• This essay could also go to a more sophisticated level of critical analysis. The details of the examples could be teased out to further support the central example. For example, in the third body paragraph, what are the consequences of these votes being ‘lost’? Democracy is being compromised and people’s votes are being silenced: imagine living in a country where voting is compulsory, yet your vote is not counted. Is this a betrayal of the people? How is it an example of the people trying to take back power? Perhaps because they are demanding accountability from their democratic government. Is this, in itself, promising? Namely, whilst voting is open to corruption, in a true democracy, the people have a right to freedom of speech and to transparency of government. Does the true spirit of democracy, then, help to defeat the possible corruption of the voting process?
  • Going into this level of detail would demonstrate stronger reasoning skills. Markers want to see how a candidate thinks, and how deeply they think - not simply ‘what they know’.
  • This essay is quite good, and it has chosen a challenging argument to present. However, it can be improved by a better selection of content that goes directly to the argument that the writer is trying to make.

GAMSAT Section 2 Task B Example Essay

Task B Example Essay Question

  1. Creativity is the defeat of habit by originality. (Arthur Koestler)
  2. Create like a god; command like a king; work like a slave. (Constantin Brancusi)
  3. Truth and reality in art do not arise until you no longer understand what you are doing. (Henri Matisse)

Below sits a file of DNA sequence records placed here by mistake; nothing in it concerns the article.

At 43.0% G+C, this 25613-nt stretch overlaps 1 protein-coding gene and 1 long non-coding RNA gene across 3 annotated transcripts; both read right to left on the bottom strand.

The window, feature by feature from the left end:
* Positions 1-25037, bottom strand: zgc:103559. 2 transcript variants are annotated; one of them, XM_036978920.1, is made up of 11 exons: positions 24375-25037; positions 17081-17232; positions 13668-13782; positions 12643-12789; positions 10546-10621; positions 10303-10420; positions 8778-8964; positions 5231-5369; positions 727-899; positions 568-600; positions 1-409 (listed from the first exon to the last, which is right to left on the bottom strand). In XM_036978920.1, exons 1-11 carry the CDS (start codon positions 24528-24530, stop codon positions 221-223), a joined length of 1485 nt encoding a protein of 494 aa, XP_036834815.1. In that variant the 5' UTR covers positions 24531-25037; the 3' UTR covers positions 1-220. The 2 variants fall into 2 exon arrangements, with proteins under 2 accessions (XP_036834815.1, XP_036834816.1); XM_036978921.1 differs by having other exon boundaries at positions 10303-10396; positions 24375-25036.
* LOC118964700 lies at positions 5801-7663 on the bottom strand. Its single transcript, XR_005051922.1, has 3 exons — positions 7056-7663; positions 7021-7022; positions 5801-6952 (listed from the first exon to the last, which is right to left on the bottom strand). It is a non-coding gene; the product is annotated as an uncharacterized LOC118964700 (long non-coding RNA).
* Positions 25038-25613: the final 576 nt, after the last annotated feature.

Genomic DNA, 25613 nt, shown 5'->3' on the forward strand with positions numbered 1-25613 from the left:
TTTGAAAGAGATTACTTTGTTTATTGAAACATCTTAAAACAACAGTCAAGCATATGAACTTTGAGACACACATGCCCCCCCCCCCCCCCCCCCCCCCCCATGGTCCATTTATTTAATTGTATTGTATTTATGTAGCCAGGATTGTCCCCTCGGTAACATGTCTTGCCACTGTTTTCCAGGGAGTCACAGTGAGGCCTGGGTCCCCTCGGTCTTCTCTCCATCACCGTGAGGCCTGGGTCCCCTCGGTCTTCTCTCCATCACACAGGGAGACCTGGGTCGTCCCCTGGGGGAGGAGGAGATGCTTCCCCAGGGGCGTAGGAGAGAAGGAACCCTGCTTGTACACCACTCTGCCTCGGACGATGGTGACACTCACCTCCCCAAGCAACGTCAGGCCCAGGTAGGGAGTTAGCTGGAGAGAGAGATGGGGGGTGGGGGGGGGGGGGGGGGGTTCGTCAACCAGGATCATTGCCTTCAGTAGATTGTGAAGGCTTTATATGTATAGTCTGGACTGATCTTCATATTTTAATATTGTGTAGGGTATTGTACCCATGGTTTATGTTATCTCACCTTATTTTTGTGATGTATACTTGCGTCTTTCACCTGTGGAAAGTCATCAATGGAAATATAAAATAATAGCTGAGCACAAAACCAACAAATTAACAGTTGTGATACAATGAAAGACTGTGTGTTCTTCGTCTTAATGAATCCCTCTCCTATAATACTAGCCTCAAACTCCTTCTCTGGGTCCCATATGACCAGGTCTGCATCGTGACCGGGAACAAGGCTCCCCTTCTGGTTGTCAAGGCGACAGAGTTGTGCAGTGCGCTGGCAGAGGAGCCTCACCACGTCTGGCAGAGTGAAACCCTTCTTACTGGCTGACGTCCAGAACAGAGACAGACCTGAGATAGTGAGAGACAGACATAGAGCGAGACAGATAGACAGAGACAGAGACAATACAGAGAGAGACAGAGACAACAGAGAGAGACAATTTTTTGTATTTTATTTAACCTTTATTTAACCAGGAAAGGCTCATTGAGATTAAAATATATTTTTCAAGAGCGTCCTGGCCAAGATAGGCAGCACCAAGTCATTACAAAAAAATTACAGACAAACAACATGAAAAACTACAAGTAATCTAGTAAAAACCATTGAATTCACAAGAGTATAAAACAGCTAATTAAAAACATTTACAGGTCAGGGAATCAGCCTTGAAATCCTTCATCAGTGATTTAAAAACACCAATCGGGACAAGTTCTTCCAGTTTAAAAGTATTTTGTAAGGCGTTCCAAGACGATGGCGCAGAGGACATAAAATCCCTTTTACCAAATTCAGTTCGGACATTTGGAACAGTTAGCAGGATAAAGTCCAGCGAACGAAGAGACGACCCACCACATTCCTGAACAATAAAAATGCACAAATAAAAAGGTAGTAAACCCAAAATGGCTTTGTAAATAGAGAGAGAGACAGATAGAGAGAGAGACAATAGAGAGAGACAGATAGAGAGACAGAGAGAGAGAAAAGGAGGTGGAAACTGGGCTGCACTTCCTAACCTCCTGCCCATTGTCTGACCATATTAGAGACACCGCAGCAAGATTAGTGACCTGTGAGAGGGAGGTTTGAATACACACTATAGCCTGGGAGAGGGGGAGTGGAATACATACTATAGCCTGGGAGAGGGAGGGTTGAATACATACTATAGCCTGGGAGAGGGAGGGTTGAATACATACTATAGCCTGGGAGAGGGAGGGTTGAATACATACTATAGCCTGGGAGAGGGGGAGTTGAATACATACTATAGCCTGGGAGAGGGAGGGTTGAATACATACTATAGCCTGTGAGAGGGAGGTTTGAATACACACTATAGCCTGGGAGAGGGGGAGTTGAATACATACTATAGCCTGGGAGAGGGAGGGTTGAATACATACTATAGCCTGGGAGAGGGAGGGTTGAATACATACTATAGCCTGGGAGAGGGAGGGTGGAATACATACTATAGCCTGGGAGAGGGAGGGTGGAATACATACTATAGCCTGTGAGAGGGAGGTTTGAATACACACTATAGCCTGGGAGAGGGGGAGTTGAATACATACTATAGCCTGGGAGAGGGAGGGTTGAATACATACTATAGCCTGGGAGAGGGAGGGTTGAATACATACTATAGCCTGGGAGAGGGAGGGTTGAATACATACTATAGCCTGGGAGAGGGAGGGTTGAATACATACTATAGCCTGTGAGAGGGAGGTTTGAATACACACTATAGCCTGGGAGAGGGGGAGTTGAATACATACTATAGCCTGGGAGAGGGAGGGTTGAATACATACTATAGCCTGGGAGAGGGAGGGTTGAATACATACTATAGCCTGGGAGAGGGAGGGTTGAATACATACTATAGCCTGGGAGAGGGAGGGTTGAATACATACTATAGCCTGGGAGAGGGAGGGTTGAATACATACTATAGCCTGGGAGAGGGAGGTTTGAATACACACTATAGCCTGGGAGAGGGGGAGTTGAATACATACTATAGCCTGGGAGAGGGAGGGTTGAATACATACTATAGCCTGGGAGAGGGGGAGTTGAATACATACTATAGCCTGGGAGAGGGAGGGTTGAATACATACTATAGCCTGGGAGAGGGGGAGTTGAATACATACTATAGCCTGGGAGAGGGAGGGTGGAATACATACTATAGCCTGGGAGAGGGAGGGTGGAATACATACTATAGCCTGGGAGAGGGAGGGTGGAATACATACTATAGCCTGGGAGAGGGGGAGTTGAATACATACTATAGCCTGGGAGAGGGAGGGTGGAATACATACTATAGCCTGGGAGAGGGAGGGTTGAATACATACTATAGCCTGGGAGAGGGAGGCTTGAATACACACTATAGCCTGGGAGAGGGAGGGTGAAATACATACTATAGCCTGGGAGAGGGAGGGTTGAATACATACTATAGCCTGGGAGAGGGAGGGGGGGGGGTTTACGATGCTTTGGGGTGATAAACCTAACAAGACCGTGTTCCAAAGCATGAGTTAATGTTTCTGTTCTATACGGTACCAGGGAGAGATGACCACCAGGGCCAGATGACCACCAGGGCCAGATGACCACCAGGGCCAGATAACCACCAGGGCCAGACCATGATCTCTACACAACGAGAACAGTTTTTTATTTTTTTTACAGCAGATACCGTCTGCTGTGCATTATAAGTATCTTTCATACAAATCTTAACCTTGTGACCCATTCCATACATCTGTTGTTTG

4. You are lost the instant you know what the result will be. (Juan Gris)
  5. An essential aspect of creativity is not being afraid to fail. (Edwin Land)

Task B Example Essay - High Standard Essay

  • Creation is a power no mortal man should be gifted with. And it’s exactly that. A gift. It can give rise to ugly life forms capable of destruction yet it can also wondrously design and improve our small insignificant lives. A gift not bestowed upon me and perhaps for good reason.
  • The power of creation is given to those who sit on the outskirts of our society, like outcasts and the insane. These poor souls, if poor is the best fitting word, let their minds wander aimlessly and ironically discover and churn out fantastical and absurd ideas. How blissful.
  • Desperation summons creative too. When we are pushed to the extremes and our normal ways fail, new ideas spawn almost spontaneously. When there is no other option but to be creative, we find ourselves stumble upon the new and the amazing.
  • Regardless, there is a very good reason being creative is not easy. It's not for everyone. Chaos would conspire. Creativity is power. Power corrupts the mind. Corruption is fatal. But just for a minute, let's indulge and pretend we possessed the power of creation. What to do? What should I create? I would not create equality amongst equality amongst race or world peace or a cure for aids. That’s not out of the hexagon enough for me. It's not that I do not support world peace or todays real issues, but someone with a smaller capacity for creation can do that. A child. A dying war veteran. I’m going to create something unfathomable. It's my duty, my unspoken agreement to create something for more unimaginable. Good or evil? Black or white? The answers to these questions are never easy.